A new type of memory has been created by the Beckham institude of technology known as power phase change memory which stores information in resistance instead of charge. Previous attempts at this have developed phase memory, but while it’s always been quick, it’s usually not been particularly energy efficient. This new development however fixes that, making it very efficient; even if it does cost a lot to produce.
The Beckman team, led by computer engineering professor Eric Pop [profile], were able to make these developments because of their use of much smaller components to put the memory together; in this case, they used carbon nanotubes. These building blocks are a fraction of the width of a human hair, meaning we’re producing memory on a nano scale.
Professor Pop optimistically describes, “We’re not just talking about lightening our pockets or purses. This is also important for anything that has to operate on a battery, such as satellites, telecommunications equipment in remote locations, or any number of scientific and military applications.”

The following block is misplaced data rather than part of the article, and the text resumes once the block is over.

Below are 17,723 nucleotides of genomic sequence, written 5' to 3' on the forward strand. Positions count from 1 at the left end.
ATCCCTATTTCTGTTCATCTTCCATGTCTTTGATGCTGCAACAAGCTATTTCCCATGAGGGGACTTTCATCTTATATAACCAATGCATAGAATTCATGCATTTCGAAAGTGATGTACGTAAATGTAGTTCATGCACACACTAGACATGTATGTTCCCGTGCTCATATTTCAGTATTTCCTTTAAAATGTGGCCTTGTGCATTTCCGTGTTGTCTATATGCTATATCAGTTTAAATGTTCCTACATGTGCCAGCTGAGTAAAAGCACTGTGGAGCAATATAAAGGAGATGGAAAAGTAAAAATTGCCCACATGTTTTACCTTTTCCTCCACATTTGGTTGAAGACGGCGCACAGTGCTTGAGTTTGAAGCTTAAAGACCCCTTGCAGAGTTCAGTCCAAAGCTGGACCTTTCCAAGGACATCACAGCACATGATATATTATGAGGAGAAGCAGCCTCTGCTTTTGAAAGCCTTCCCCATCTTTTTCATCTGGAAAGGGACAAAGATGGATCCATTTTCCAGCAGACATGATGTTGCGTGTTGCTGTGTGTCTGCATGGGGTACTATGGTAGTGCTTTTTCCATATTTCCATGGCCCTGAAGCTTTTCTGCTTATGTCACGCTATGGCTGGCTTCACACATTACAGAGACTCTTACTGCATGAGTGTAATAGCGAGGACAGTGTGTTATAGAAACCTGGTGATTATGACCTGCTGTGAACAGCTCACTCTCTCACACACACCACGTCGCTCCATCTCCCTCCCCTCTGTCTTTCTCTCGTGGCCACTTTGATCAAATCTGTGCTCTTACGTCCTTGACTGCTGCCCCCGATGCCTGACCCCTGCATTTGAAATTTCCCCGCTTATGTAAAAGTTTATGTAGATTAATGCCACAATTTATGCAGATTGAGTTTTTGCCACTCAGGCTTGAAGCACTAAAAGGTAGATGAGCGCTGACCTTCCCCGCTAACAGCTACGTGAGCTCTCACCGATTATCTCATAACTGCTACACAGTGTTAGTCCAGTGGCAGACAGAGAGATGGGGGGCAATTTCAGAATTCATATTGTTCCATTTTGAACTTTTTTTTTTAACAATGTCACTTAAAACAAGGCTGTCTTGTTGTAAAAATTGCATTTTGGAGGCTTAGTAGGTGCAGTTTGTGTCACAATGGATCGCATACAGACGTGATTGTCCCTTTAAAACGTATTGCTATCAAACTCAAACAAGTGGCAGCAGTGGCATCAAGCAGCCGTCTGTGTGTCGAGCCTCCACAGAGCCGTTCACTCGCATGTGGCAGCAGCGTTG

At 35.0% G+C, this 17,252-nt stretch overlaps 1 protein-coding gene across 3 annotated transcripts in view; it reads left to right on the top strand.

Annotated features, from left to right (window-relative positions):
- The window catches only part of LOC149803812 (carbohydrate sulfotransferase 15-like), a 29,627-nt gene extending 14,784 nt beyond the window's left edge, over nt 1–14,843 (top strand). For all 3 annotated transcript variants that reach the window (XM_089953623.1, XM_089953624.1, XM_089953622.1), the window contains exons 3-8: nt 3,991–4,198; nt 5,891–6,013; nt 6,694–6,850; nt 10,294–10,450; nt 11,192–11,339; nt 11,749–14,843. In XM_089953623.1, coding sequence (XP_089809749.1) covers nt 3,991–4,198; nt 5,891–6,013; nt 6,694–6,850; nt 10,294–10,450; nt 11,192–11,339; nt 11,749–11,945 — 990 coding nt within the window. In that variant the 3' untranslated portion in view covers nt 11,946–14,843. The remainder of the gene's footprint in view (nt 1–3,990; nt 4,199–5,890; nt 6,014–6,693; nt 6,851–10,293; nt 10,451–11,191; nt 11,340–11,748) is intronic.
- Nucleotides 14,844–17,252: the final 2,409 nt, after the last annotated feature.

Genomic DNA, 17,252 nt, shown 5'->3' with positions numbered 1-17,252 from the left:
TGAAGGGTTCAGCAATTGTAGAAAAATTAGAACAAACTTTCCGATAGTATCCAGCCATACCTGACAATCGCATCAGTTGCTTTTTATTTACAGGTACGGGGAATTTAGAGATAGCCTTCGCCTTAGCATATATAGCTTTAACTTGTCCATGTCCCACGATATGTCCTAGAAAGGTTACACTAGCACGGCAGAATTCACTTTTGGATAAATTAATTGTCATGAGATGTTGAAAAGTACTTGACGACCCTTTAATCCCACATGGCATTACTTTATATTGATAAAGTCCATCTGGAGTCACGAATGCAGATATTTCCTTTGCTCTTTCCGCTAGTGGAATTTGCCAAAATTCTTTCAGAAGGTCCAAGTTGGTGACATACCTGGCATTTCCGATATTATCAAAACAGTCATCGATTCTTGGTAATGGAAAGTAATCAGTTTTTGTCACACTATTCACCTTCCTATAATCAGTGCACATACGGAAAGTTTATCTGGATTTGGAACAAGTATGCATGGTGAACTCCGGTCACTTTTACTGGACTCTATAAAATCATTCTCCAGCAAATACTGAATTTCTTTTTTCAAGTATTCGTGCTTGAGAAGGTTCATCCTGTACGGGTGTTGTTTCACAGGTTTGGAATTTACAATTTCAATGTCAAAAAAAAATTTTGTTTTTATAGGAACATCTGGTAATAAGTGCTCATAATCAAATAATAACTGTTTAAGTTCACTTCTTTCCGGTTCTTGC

Energy efficiency is a big bug bear in current technology, but this is driven by two things; being “greener”, and the fact that no one has been able to produce a sufficiently powerful mobile energy solution. As soon as someone comes out with some sort of nuclear battery, get ready to see a lot more high powered devices all over.
Still, in the mean time developments like this are promising. While current generations of SSDs are certainly hammering HDDs in terms of speed, there are some drawbacks to their design, notably the ammount of error correction they need, and their block deletion of files meaninig that TRIM is necessary.